|Northern Harrier- photo by Laurens Halsey|
A few days later I went to Florida Canyon in the Santa Rita Mountains to look for a Gray Catbird. It was cold in the canyon when I arrived and there was little bird activity. After an hour of waiting, the catbird made a brief appearance and then disappeared. Lifer, MEOW!
The only other cooperative bird was this sparrow that perched out in the open despite the wind.
|photo courtesy www.salenalettera.com|
I decided to chase three would-be county birds: Eastern Bluebird, Wilson's Snipe, and Eastern Phoebe. The snipe was the most common bird I still needed for my county list. I had seen 338 species in the county without seeing a snipe, how embarrassing. So I headed out to the Santa Cruz River at Ina Road where they're known to be in the winter. It didn't take long before I flushed one along the water. Finally! Getting a decent photo of one is another story.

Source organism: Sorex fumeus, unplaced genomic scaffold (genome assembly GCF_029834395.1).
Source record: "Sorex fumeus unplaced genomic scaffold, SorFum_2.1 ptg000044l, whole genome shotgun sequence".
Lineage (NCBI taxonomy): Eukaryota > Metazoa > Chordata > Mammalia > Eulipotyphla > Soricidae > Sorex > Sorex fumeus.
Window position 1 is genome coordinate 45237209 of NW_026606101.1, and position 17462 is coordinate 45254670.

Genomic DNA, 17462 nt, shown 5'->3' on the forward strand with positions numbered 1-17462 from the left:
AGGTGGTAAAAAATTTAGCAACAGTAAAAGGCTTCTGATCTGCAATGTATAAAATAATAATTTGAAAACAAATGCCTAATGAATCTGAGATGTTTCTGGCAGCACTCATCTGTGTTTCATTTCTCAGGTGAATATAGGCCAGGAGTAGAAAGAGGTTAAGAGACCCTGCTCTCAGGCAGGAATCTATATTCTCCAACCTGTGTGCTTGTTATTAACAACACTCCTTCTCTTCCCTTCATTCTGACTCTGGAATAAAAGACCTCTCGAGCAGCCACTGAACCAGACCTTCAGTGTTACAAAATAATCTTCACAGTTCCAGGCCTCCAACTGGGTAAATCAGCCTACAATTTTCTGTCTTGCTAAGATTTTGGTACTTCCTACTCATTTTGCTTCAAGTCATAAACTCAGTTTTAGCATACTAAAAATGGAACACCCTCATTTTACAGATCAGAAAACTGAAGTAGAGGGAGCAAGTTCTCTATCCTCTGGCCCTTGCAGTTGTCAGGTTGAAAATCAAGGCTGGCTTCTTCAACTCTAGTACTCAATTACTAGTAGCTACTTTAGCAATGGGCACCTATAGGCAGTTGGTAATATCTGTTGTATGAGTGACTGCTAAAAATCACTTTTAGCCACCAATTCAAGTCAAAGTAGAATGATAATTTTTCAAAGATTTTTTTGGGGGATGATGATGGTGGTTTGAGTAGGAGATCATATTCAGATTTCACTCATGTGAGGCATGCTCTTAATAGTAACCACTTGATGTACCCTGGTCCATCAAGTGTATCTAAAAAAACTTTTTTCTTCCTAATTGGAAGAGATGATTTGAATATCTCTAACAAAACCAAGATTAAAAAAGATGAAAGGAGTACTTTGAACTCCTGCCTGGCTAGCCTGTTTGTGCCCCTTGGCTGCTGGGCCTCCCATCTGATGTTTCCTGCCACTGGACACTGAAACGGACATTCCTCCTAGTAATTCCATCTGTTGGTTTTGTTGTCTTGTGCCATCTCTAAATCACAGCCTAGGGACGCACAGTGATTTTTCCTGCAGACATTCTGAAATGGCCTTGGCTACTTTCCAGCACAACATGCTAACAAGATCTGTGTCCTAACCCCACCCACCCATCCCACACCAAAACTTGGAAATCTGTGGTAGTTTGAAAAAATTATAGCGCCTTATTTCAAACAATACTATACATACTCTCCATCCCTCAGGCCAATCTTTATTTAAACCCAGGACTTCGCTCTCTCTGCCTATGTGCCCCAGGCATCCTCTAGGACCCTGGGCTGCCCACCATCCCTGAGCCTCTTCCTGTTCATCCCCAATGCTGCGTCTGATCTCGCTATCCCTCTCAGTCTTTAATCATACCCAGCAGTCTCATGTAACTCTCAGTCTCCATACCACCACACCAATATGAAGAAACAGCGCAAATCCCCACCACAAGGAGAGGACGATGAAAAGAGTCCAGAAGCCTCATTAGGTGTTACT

Next I was off to Fort Lowell Park to look for Eastern Bluebirds. A few of the regulars made appearances.
|Eastern Bluebird male|
|Eastern Bluebird female|
I also photographed a handsome male Ladder-backed Woodpecker. By luck it was chosen for Flickr Eplore. At least this one's better than my other one that was chosen in September.
|Western Bluebird female|
|Western Bluebird male|
|Western Bluebird & Lesser Goldfinch|
1. Grasshopper Sparrow- breed near the county line
2. Juniper Titmouse- uncommon in Reddington Pass
3. Winter Wren- one currently in Florida Canyon
4. Flammulated Owl- Catalina Mountains
5. Cassin's Finch- been seen recently in the Catalinas
6. Black Tern- maybe
7. Common Black Hawk- fat chance
8. Ferruginous Hawk- yeah right
9. Long-billed Curlew- not likely
10. Eurasian Wigeon- ha
Hope you're off to a great new year of birding!